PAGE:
Mariotti Show: Wednesday September 12

Missed part of the show? Here’s a rewind of the program on September 12, 2013.

The Mariotti Show streams live M-F noon to 3 ET.

Hour One on The Jay Mariotti Show: September 12, 2013:
Jay says Nick Saban, who has managed to avoid scandal at Alabama, has a mess on his hands — a Yahoo Sports! investigation that alleges his players were among those who received and faciliated improper payments. Combined with Sports Illustrated’s five-part series on rampant improprieties in Oklahoma State’s program, this shows that college football is dirtier than ever and won’t be any cleaner in the future when more billions are pumped into the mechanism. Jay says Saban tried to bully the media in a press conference, but all that attitude does is make us wonder what he’s hiding. Jay says all 64 programs forming a power bloc starting next year should be investigated, but says that the NCAA is in limbo as a serious investigative unit and that few media organizations have the might and prowess of Yahoo! and SI to probe all the wrongdoing. Jay says the newest Oklahoma State story involves drugs — not just marijuana, but harder drugs, steroids and players who were dealing drugs and failing drug tests without ramifications. Between academic fraud, cash payments and other issues, Oklahoma State becomes the symbol of all that is wrong with a broken system. Jay says it may be up to the federal government to clean up the college scandals. Jay reiterates that the Tampa Bay Buccaneers have the messiest situation in the NFL, on and off the field, with reports that quarterback Josh Freeman was late for a team picture and that some Bucs players think coach Greg Schiano rigged a vote that cost Freeman his team captaincy. Jay says it’s a rough time in Tampa Bay sports, with the Rays blowing a big game because manager Joe Maddon stuck with Roberto Hernandez in relief — and was burned by a Boston grand slam.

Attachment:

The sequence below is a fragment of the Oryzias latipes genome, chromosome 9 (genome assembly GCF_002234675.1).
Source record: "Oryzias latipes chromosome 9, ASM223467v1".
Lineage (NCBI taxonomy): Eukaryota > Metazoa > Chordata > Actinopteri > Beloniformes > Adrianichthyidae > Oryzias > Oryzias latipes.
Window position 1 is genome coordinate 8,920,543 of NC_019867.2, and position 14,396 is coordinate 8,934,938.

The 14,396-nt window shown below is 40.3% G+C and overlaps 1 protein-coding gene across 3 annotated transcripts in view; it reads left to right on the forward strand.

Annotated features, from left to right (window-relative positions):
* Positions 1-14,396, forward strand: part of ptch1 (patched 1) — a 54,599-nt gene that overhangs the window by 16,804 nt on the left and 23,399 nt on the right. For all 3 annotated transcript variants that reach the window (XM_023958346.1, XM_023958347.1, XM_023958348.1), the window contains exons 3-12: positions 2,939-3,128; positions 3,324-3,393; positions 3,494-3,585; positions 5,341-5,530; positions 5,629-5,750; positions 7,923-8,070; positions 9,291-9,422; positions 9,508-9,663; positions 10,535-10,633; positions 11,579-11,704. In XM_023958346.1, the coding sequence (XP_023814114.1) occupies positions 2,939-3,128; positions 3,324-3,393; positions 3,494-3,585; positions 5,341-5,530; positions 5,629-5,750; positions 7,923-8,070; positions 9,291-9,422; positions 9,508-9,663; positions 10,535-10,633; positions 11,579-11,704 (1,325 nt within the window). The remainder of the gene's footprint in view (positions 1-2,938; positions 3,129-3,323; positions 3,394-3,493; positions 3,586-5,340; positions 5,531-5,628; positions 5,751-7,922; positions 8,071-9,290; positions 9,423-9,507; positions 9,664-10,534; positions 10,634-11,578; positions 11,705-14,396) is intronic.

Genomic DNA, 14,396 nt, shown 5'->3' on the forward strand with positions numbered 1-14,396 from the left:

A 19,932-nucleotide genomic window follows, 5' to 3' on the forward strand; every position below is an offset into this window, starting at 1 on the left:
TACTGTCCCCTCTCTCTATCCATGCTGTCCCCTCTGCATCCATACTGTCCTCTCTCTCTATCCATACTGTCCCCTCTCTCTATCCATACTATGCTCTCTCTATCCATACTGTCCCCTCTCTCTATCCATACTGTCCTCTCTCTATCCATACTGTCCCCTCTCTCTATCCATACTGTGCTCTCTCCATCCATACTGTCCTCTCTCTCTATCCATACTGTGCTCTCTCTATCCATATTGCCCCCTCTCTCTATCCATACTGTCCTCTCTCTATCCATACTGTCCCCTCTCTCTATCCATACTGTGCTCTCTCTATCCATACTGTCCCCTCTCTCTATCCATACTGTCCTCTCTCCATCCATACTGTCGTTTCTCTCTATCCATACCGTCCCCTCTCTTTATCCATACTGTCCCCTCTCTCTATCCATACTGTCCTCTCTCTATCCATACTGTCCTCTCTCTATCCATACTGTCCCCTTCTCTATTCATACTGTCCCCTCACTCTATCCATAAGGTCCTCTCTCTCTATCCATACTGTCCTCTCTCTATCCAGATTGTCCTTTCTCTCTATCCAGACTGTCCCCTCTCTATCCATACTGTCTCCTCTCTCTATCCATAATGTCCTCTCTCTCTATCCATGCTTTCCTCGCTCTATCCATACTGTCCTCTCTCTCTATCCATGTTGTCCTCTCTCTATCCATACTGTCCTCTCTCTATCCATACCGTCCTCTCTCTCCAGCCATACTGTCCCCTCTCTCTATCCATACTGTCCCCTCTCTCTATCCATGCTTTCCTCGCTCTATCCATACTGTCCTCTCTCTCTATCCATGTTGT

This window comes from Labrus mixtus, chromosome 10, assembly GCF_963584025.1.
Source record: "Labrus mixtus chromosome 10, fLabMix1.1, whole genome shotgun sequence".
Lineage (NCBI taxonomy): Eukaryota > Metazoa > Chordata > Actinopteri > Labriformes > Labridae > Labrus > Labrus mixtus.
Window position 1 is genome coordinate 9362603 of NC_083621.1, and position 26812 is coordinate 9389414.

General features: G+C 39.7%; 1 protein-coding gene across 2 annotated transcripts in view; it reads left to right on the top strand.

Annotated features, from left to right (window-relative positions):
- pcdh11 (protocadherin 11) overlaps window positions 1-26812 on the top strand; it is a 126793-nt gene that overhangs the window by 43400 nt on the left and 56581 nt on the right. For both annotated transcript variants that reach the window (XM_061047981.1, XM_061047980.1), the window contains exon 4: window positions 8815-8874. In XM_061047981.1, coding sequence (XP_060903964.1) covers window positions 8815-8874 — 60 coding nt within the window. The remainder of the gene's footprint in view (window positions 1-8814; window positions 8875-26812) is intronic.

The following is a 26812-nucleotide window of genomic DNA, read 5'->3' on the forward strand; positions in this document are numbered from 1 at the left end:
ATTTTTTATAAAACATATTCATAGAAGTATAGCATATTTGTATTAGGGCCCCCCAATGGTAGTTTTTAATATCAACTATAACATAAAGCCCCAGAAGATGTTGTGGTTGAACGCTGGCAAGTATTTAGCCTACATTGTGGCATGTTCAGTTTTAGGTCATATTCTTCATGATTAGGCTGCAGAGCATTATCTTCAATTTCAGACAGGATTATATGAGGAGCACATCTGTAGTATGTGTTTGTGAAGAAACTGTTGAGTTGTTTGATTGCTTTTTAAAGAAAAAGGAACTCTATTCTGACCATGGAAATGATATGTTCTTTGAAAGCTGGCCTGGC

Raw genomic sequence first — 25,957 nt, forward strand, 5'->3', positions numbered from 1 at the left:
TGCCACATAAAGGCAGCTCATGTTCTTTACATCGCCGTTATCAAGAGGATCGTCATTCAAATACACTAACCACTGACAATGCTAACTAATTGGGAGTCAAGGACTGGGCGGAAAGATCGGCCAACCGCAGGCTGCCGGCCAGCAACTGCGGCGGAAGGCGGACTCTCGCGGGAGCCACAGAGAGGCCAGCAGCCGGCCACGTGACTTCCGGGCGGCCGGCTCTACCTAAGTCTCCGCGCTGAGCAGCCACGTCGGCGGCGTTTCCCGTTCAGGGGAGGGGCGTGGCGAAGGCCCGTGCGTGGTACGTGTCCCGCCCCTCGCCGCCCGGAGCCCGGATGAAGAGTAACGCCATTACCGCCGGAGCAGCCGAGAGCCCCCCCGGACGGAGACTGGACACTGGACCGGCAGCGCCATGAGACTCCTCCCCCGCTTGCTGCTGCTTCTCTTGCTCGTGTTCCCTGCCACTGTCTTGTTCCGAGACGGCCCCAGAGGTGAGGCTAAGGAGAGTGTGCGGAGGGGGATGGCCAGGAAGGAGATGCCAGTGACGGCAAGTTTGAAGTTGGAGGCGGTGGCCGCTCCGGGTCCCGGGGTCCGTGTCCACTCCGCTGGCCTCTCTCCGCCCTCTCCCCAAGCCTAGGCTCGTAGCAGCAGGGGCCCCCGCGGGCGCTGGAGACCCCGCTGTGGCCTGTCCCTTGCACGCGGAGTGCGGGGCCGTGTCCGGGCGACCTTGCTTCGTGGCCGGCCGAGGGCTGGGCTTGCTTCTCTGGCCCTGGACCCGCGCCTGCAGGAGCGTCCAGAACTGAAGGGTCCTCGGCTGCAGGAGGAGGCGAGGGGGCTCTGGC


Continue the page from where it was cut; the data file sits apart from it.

Hour Two on The Jay Mariotti Show: September 12, 2013:
Jay mentions that Roger Goodell, the NFL commissioner, is trying to finesse his way through the Redskins name controversy. Yes, Jay says, it would be nice in the 21st century that dump a nickname that is offensive to Native Americans, but Jay points out that “Redskins” isn’t intended in the football culture to be offensive and that it’s a jargon/nomenclature byproduct of a dim-witted sports society. Jay says Redskins owner Dan Snyder needs to be more sensitive to the matter and accuses some media members and politicians of grandstanding on the subject for attention. Jay talks NFL weekend games, including the 49ers-Seahawks and the Manning Bowl. Jay says you’d better bring $1,000 for one ticket if you’re going to College Station for the Alabama game. Jay says the matchup will be great theater: the old man standing there with a water hose (Saban), telling punky Johnny Manziel to get off his front lawn. This is a culture clash of old-school vs. new-age quarterbacking, but Jay expects Alabama to win because Saban and AJ McCarron will have the better equilibrium. Jay thinks Manziel will allow his ego to be hijacked by CBS’ Johnny Cam. Jay interviews Rand Gatlin of Yahoo! Sports about the investigative piece and concludes that Yahoo! and Sports Illustrated are shining lights on a flawed system. He worries there will be no investigative arm in the future in college football. Jay says it’s conceivable that D.J. Fluker, the key ex-Alabama player in question, would have his Twitter account compromised by some enemy of the program.

Hour Three on The Jay Mariotti Show: September 12, 2013:
Jay breaks down why Alabama-A&M will be a fascinating watch — and why Alabama will survive. He says this is the crossroads of Manziel’s career — either he enhances his wild legacy and feeds the Johnny Football monster by beating Saban and Alabama again, or he falls backward in the Heisman race and cedes the spotlight to other college stars. Jay says it’s wrong for media who aren’t investigating college football because they’re in bed with college football — ESPN and Fox — to criticize those outlets that are investigating college football. Jay says college football players should be paid a stipend, but keep in mind they are receiving a four-year education that is worth, in some cases, $300,000 and up. Jay runs though the NFL stories: Chip Kelly, Jets-Patriots, Seahawks-49ers. Jay runs through the baseball stories and can’t believe the Yankees still could make the AL playoffs, even with all the injuries and the A-Rod circus. Jay admires the job manager Joe Girardi has done and applauds general manager Brian Cashman for acquiring the productive Alfonso Soriano. Jay is tired of talking about fans who die in stadium falls.

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